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  1. #1
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    Safely send sensitive information over the Net




    BEST PRACTICES

    Safely send sensitive information over the Net




    By Lincoln Spector

    All too often, we send and receive sensitive information by unsecured e-mail, leaving us open to data and identity theft.

    Fortunately, there are relatively easy and inexpensive solutions for transferring personal data over the Web to friends, relatives, and business associates.

    The full text of this column is posted at http://windowssecrets.com/best-pract...-over-the-net/ (paid content, opens in a new window/tab).

    Columnists typically cannot reply to comments here, but do incorporate the best tips into future columns.

  2. #2
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    Complex passwords unnecessary?

    Lincoln Spector in an article in today's WindowsSecrets suggests that 5.ytT#0_xn0ATzQVN|_yeGk2+0vFC2]ndZ is a good password. I think it is horrible. Any password much more than 8 characters with a suitable mix from the 96 character set will be totally uncrackable. So why have a password that you cannot type, cannot remember and thus have to copy? Absurd.

    He says that Swordfish
    is not good. Probably true, though a 9 character mix of upper and lower case would take a brute strength cracker 8800 years with a simple desktop computer attack and 32 days with a supercomputer analysing 1 trillion passwords per second (see http://www.lockdown.co.uk/?pg=combi). If you add 10 numbers to the mix, supercomputer time would increase to 500 days. Swordfish9 would take 100 years to crack.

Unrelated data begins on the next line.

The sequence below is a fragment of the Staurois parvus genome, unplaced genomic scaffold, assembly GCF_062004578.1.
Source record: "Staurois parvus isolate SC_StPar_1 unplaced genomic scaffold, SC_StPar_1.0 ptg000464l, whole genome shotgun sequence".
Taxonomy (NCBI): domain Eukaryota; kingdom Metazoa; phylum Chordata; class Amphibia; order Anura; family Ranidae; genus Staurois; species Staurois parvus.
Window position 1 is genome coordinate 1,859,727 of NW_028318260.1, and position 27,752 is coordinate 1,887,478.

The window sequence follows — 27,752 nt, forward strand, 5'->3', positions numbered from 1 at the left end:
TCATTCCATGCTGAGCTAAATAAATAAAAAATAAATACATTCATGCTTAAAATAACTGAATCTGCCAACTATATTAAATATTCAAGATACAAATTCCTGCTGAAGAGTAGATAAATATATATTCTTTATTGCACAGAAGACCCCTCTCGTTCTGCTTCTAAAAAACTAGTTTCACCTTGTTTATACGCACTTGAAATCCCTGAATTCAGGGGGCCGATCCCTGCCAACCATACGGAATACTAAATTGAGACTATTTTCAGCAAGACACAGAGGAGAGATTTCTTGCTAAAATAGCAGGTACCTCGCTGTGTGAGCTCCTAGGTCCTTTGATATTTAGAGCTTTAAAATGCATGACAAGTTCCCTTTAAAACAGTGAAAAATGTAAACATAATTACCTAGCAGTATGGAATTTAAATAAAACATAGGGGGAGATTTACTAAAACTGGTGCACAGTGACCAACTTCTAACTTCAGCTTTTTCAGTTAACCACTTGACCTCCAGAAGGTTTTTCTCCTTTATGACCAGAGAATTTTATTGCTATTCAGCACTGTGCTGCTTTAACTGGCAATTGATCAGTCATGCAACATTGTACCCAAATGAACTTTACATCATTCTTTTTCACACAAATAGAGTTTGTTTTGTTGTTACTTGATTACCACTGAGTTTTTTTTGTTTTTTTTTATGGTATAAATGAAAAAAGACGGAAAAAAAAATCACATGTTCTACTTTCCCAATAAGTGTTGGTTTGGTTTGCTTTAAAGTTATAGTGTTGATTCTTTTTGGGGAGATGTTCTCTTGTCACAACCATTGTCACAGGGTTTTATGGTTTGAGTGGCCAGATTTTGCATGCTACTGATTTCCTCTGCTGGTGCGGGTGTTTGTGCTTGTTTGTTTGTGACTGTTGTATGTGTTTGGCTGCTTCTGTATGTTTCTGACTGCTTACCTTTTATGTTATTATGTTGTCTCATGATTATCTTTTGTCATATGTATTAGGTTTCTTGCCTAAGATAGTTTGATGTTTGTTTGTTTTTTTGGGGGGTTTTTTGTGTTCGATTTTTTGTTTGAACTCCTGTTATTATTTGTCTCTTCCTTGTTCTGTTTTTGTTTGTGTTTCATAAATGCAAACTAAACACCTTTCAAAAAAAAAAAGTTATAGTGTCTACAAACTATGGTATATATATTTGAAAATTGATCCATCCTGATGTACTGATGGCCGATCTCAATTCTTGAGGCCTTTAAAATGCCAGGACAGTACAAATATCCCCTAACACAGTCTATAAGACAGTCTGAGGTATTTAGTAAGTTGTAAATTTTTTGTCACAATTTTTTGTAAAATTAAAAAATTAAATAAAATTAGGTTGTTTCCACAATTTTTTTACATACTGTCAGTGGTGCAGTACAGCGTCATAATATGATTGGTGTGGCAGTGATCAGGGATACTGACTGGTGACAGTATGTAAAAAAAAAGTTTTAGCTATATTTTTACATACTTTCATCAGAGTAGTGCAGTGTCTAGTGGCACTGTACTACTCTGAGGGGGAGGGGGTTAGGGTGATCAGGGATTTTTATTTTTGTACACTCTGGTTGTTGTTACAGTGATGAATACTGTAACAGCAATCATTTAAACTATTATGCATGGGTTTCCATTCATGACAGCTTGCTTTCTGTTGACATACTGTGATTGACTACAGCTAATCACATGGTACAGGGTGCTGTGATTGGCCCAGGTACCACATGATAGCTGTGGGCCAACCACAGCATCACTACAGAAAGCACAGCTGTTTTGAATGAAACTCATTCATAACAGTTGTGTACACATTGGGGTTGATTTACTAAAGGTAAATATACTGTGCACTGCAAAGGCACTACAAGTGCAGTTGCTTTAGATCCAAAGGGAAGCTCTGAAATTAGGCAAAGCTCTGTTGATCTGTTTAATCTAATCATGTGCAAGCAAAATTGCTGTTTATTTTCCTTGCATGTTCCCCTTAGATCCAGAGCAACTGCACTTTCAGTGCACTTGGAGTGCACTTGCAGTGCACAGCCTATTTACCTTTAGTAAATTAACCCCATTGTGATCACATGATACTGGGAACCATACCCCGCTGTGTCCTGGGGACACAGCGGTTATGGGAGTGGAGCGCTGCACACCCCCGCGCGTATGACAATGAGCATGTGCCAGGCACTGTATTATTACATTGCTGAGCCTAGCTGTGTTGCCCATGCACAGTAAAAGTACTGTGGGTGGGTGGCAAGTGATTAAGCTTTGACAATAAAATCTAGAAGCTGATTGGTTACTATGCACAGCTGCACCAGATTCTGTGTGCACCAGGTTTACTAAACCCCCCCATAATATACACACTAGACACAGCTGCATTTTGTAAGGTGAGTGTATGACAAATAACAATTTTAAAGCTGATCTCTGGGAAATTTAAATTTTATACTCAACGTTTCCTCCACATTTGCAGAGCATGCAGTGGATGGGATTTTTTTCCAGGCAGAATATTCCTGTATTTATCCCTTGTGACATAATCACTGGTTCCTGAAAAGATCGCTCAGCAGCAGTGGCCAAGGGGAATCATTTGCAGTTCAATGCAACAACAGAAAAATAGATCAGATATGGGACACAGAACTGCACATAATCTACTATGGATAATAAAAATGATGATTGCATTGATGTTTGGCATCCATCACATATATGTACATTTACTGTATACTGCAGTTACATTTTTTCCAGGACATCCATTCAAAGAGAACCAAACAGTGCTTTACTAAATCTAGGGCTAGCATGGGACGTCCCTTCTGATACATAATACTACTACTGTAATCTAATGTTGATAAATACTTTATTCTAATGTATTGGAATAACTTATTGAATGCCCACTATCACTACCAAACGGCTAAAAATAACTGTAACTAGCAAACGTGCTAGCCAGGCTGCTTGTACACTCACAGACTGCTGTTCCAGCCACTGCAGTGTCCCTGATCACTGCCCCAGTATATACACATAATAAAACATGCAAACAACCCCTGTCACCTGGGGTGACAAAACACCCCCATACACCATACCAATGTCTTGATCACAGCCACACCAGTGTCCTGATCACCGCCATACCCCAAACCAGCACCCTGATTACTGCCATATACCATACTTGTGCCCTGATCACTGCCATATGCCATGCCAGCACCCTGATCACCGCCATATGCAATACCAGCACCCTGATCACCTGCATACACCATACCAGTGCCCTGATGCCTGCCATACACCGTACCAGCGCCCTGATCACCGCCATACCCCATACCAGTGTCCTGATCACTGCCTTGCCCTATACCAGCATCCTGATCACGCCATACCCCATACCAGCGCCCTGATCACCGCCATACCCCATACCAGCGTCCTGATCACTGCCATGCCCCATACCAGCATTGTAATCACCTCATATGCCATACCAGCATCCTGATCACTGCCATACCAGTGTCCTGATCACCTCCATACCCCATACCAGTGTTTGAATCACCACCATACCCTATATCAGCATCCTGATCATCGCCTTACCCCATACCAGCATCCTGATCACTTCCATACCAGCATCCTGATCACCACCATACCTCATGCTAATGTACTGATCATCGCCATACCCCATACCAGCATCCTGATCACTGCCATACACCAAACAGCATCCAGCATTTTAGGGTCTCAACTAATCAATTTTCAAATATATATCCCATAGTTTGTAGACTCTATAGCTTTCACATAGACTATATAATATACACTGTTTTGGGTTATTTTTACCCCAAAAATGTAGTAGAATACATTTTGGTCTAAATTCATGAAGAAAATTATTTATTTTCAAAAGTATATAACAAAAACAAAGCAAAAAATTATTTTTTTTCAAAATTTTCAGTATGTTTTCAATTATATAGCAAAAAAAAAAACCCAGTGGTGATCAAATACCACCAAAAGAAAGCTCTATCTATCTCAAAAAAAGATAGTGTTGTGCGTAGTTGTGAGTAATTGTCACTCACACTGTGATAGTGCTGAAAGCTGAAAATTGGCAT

If you add common symbols (96 character set), a supercomputer attack on a 10 character password would require around 2500 years. Who is going to use a supercomputer for 2500 years to crack Swordfis9#?

    I think it is way past time for WindowsSecrets to have a sensible look at passwords. I use simple passwords for things (like logging on to WindowsSecrets) that no-one would want to crack and I wouldn't care if they did. More complex passwords for things like my email account that pose a risk if hacked, and strong passwords for access to my encrypted folders and bank accounts (8+ characters from the 96 char set). Or is there something I am missing?
    Last edited by jonrichco; 2012-04-12 at 07:12.

  3. #3
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    Thanks for a very interesting article. I just found this site: https://priv.ly/ which addresses the issue of privacy. I, for one, would be interested in your opinion of this method.

  4. #4
    Lounge VIP bobprimak's Avatar
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    Quote Originally Posted by jonrichco View Post
    Any password much more than 8 characters with a suitable mix from the 96 character set will be totally uncrackable.
    Reference, please?

    He says that Swordfish
    is not good. Probably true, though a 9 character mix of upper and lower case would take a brute strength cracker 8800 years with a simple desktop computer attack and 32 days with a supercomputer analysing 1 trillion passwords per second (see http://www.lockdown.co.uk/?pg=combi). If you add 10 numbers to the mix, supercomputer time would increase to 500 days. Swordfish9 would take 100 years to crack.
    True only if Swordfish were not a common dictionary word. 20 minutes with a dictionary-based cracking algorithm. Max.

    Or is there something I am missing?
    Yes, plenty.
    -- Bob Primak --

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    Lounge VIP bobprimak's Avatar
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    Quote Originally Posted by nateatch View Post
    Thanks for a very interesting article. I just found this site: https://priv.ly/ which addresses the issue of privacy. I, for one, would be interested in your opinion of this method.
    I would like to see someone from Windows Secrets explain this to you a bit further, but the link you post offers no protection whatsoever. It would be easily circumvented, as it relies on masking. Masked links were a security threat referred to as Clickjacking when they first appeared as malicious injections into ads or web pages. See the Windows Secrets article HERE for details. Nearly all browsers now have Extensions which are able to resolve masked or shortened links and elements, and users can easily see where the real links lead. This "new" method seems to be just a repackaging of the same methods used in Clickjacking.
    -- Bob Primak --

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